Usually, the organisms spread person to person by contact with an infected person’s mouth or when fluid containing the pneumonia bacteria or virus are launched in the air when someone coughs or sneezes and then inhaled by others. Touching an object previously touched by an infected person with pneumonia or a tissue used by the infected person and then touching the mouth or nose can also cause pneumonia to be breathed into the lungs and developed. The infection may spread to other lobes of the lung, or even to the other lung. In severe cases, the organisms causing pneumonia may spread to other organs of the body and cause damage or even death.

How long is a person with pneumonia contagious?

Just like the transmission of pneumonia from one person to another is based on the underlying organism causing it, the period a person is contagious also depends on the underlying cause. A person with bacterial pneumonia, is still considered contagious until about the second day after starting to take antibiotics and disappearance of a fever (if it was present). In the cases of a viral pneumonia, a person is still considered contagious until they feel better and have been free of fever for several days. In summary, a person with bacteria is contagious anytime from within 24 hours to up to 2 weeks or 14 days after infection.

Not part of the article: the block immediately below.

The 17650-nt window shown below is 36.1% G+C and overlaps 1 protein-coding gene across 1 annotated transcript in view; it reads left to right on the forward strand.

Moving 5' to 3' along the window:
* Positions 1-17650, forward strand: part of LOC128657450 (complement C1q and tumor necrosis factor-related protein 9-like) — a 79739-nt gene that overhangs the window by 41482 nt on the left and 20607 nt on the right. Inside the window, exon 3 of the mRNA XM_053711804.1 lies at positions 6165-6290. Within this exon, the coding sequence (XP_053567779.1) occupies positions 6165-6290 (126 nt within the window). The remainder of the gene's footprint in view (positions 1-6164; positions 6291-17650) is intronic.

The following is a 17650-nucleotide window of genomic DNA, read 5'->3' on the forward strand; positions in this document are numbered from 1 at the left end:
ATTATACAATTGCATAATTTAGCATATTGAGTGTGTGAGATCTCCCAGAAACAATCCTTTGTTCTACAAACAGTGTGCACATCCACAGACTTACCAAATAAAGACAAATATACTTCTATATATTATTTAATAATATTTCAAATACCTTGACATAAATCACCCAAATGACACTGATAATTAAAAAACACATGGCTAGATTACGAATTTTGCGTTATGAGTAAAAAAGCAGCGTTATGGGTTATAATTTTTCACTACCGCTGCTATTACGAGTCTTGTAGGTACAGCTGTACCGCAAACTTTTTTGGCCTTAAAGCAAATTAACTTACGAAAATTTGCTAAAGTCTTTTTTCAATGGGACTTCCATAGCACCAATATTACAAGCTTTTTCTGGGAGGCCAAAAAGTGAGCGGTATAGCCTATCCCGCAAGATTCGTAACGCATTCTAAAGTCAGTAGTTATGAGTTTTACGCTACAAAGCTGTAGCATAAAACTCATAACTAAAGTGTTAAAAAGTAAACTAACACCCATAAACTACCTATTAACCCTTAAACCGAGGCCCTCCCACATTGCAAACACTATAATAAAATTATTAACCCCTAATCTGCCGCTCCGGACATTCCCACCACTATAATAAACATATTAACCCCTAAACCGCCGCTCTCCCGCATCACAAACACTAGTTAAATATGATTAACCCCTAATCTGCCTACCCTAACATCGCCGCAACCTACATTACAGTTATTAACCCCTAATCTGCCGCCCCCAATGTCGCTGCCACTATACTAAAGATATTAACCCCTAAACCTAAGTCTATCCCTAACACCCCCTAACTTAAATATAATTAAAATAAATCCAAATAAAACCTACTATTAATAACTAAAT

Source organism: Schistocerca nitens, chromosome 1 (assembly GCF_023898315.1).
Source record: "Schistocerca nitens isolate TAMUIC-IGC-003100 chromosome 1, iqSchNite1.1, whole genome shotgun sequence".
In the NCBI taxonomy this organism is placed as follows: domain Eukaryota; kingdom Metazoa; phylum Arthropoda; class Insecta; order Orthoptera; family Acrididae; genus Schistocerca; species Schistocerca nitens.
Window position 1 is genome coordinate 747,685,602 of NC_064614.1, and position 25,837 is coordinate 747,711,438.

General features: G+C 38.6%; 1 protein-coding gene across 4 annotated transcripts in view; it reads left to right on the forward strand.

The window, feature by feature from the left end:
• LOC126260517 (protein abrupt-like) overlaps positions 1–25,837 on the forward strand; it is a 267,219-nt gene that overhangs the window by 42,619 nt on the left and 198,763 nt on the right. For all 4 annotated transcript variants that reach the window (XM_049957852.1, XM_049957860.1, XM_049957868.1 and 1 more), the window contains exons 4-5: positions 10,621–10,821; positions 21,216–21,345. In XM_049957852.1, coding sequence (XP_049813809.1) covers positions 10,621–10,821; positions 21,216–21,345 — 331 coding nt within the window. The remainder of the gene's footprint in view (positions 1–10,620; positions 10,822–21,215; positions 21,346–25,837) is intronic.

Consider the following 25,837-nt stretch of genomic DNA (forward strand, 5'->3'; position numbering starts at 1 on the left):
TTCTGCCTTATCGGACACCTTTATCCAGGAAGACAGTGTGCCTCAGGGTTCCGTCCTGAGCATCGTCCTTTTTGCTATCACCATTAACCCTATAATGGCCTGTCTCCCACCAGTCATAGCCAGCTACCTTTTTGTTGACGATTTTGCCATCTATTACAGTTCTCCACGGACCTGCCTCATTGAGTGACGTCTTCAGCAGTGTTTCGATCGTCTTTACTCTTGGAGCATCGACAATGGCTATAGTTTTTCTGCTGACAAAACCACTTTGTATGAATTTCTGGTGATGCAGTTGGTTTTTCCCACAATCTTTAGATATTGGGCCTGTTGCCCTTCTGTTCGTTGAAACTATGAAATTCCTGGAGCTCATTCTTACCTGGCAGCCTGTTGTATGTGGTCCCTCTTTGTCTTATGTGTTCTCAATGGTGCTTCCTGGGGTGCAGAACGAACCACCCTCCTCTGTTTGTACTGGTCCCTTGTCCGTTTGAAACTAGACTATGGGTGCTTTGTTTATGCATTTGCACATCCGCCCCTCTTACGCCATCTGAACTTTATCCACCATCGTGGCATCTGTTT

How to reduce the chances of spreading pneumonia?

People with pneumonia, can reduce the spreading it to other people by adopting measures like:

Limiting of contact with family and friends even during recovery from illness

Covering of the mouth and nose during coughing, promptly dispose of tissues in a closed waste container and coughing or sneezing into the elbow when tissues are not available.

Frequent washing of hands and


If you or your loved one have been diagnosed with pneumonia or have symptoms of the disease, do visit your healthcare provider who will prescribe some medications and home remedies for you and you will recover in no time. Remember to keep your loved ones safe by adopting measures that will prevent you from spreading the disease.